Forum for Science, Industry and Business

Sponsored by:     3M 
Search our Site:


Simple Push Filling Wins Crown In Battle Against Tooth Decay

The Hall Technique, which uses preformed metal crowns pushed onto teeth with no dental injections or drilling, is favoured over traditional “drill and fill” methods by the majority of children who received it, reveals research published in the online open access journal BMC Oral Health. Tooth decay can be slowed, or even stopped, when it is sealed into the tooth by the crown.

Dr Nicola Innes, who led the Scottish research team at Dundee Dental Hospital and School, explained, “There has been a lot of debate in the UK over the best method to tackle tooth decay in children’s molars. Preformed metal crowns are not widely used in Scotland as they’re not viewed as a realistic option by dentists. We found, however, that almost all the patients, parents and dentists in our study preferred the Hall Technique crowns and also children benefited from them.”

Traditionally, dentists “freeze” a decayed tooth with an injection in the child’s gum, and then drill away the decay, and fill the cavity with a metal filling. This method can be uncomfortable for the child. The Hall Technique, however, is simple. The decay is sealed into the tooth by the crown and, as sugars in the diet are unable to reach it, the decay slows or even stops. 132 children in Tayside, Scotland, had one decayed tooth filled traditionally, and another decayed tooth managed with the Hall Technique. 77% of the children, 83% of carers and 81% of dentists preferred the Hall Technique to traditional “drill and fill” methods. Dentists reported that 89% of the children showed no significant signs of discomfort with the Hall Technique, compared with 78% for the traditional fillings.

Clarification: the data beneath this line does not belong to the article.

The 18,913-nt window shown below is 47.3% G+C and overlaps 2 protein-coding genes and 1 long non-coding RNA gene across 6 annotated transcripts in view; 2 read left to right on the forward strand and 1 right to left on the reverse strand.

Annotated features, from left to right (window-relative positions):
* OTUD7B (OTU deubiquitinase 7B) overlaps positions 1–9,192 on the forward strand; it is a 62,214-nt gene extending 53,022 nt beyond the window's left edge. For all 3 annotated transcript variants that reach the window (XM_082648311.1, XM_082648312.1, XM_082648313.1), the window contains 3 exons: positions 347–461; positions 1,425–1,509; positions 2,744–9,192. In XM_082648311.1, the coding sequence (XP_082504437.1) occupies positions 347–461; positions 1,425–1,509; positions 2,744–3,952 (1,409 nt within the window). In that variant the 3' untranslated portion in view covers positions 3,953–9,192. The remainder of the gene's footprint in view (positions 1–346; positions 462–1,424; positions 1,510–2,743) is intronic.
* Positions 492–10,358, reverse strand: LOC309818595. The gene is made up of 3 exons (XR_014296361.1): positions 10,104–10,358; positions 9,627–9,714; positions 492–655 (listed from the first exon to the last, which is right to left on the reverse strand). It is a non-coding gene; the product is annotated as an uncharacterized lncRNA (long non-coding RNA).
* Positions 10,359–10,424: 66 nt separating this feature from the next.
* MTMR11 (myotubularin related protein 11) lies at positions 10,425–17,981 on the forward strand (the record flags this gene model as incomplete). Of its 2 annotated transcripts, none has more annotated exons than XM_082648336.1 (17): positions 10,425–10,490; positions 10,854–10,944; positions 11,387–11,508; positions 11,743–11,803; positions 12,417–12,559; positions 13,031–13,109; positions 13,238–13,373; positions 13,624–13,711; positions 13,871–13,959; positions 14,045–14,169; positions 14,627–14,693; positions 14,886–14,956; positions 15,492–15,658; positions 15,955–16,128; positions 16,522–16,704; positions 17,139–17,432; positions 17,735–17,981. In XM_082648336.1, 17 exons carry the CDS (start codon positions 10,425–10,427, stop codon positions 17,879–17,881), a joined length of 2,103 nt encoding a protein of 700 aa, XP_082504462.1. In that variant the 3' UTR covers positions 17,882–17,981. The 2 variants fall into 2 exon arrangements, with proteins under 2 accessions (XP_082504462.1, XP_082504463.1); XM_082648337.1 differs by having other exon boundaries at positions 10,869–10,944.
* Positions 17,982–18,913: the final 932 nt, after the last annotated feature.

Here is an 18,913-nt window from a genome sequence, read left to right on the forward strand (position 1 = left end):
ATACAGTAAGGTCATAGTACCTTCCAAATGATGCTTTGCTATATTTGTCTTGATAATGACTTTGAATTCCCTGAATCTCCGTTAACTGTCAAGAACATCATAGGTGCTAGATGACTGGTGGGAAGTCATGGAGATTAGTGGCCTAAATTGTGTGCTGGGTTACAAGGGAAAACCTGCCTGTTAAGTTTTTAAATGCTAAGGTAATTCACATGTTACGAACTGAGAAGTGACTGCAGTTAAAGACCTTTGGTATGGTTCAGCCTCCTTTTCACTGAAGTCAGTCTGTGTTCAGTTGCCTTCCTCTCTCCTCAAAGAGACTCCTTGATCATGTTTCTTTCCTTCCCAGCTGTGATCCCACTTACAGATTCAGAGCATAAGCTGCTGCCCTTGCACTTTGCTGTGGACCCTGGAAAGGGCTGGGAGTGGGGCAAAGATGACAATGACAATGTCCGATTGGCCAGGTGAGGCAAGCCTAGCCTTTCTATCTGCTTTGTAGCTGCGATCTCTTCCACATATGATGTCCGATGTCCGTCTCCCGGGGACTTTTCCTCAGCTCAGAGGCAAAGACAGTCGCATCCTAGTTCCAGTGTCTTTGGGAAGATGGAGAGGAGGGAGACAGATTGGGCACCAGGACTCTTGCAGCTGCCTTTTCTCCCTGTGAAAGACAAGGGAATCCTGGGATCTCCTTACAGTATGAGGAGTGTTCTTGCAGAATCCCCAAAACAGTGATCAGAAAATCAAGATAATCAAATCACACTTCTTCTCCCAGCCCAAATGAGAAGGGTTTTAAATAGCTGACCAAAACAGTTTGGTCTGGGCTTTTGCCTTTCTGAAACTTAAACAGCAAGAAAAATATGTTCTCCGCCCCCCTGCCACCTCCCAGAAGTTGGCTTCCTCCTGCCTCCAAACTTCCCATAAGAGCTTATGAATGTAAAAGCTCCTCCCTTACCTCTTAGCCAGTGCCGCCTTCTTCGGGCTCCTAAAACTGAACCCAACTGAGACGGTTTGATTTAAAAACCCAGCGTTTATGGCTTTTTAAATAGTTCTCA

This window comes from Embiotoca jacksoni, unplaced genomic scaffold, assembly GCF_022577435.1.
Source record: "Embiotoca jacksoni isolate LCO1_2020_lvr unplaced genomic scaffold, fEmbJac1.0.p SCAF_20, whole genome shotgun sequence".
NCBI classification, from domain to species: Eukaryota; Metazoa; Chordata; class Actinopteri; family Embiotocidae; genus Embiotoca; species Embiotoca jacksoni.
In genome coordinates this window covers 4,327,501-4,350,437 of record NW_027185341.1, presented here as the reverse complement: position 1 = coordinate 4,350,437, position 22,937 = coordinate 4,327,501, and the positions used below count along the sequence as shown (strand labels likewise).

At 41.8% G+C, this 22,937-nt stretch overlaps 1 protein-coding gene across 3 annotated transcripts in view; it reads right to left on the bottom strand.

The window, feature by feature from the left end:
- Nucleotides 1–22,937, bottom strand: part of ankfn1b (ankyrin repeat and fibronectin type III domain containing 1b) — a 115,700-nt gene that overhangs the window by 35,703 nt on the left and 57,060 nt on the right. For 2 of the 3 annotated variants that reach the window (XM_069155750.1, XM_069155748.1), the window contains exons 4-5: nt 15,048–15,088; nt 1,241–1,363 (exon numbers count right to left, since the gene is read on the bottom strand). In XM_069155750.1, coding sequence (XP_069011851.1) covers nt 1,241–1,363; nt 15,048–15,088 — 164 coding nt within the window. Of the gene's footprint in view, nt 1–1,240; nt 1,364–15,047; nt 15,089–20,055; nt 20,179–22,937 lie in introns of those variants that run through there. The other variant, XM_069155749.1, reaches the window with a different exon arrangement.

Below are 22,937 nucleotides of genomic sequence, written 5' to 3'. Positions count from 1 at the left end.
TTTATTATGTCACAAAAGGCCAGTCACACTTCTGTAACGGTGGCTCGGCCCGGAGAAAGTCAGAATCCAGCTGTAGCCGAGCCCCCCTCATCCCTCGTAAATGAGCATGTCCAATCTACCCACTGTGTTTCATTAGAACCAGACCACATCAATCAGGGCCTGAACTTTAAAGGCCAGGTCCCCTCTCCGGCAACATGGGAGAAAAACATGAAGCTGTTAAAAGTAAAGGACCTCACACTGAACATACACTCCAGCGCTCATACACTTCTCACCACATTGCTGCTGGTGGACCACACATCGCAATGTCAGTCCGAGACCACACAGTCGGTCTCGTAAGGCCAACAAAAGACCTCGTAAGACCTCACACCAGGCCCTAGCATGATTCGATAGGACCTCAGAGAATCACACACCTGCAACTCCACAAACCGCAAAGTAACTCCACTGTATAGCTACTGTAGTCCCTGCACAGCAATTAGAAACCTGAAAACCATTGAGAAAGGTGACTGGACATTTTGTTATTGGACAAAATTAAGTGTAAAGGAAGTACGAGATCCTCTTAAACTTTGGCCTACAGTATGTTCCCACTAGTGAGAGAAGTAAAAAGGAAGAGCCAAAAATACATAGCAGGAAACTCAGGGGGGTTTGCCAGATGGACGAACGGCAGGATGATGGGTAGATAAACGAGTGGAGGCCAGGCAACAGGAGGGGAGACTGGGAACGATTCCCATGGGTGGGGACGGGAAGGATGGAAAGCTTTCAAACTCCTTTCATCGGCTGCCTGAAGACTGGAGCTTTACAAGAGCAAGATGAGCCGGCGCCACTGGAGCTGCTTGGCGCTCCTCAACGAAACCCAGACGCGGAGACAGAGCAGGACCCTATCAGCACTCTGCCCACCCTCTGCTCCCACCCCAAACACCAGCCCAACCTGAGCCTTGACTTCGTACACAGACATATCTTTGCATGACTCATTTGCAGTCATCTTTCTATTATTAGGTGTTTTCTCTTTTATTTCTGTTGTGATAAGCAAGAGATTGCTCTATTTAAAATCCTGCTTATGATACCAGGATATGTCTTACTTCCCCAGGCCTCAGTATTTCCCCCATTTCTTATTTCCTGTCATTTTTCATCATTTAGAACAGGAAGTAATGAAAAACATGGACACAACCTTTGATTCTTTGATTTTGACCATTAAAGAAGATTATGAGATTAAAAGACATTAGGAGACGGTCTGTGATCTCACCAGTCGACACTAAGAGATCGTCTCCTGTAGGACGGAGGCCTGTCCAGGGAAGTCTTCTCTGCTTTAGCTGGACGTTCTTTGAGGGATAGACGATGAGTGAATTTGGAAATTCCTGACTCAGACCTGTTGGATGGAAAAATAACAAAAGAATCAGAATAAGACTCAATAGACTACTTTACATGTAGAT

Around one in two children in Scotland has visible tooth decay at the age of 5. Most children have to accept toothache as part of normal everyday life. Two years after receiving the Hall Technique crown, however, the children’s dental health significantly improved, with less pain, abscesses and failed fillings than with the traditional “drill and fill” methods.

Dr Innes concluded “Children, parents and dentists prefer the Hall Technique. It allows dentists to achieve a filling with a high quality seal, which means we can safely leave decay in baby teeth, and not be forced to drill it away. Hall crowns will not suit every child, or every decayed tooth in a child’s mouth, but dentists may find it a useful treatment option for managing decay in children’s back teeth.”

Charlotte Webber | alfa
Further information:

More articles from Health and Medicine:

nachricht Inflammation Triggers Unsustainable Immune Response to Chronic Viral Infection
24.10.2016 | Universität Basel

nachricht Resolving the mystery of preeclampsia
21.10.2016 | Universitätsklinikum Magdeburg

All articles from Health and Medicine >>>

The most recent press releases about innovation >>>

Die letzten 5 Focus-News des innovations-reports im Überblick:

Im Focus: Etching Microstructures with Lasers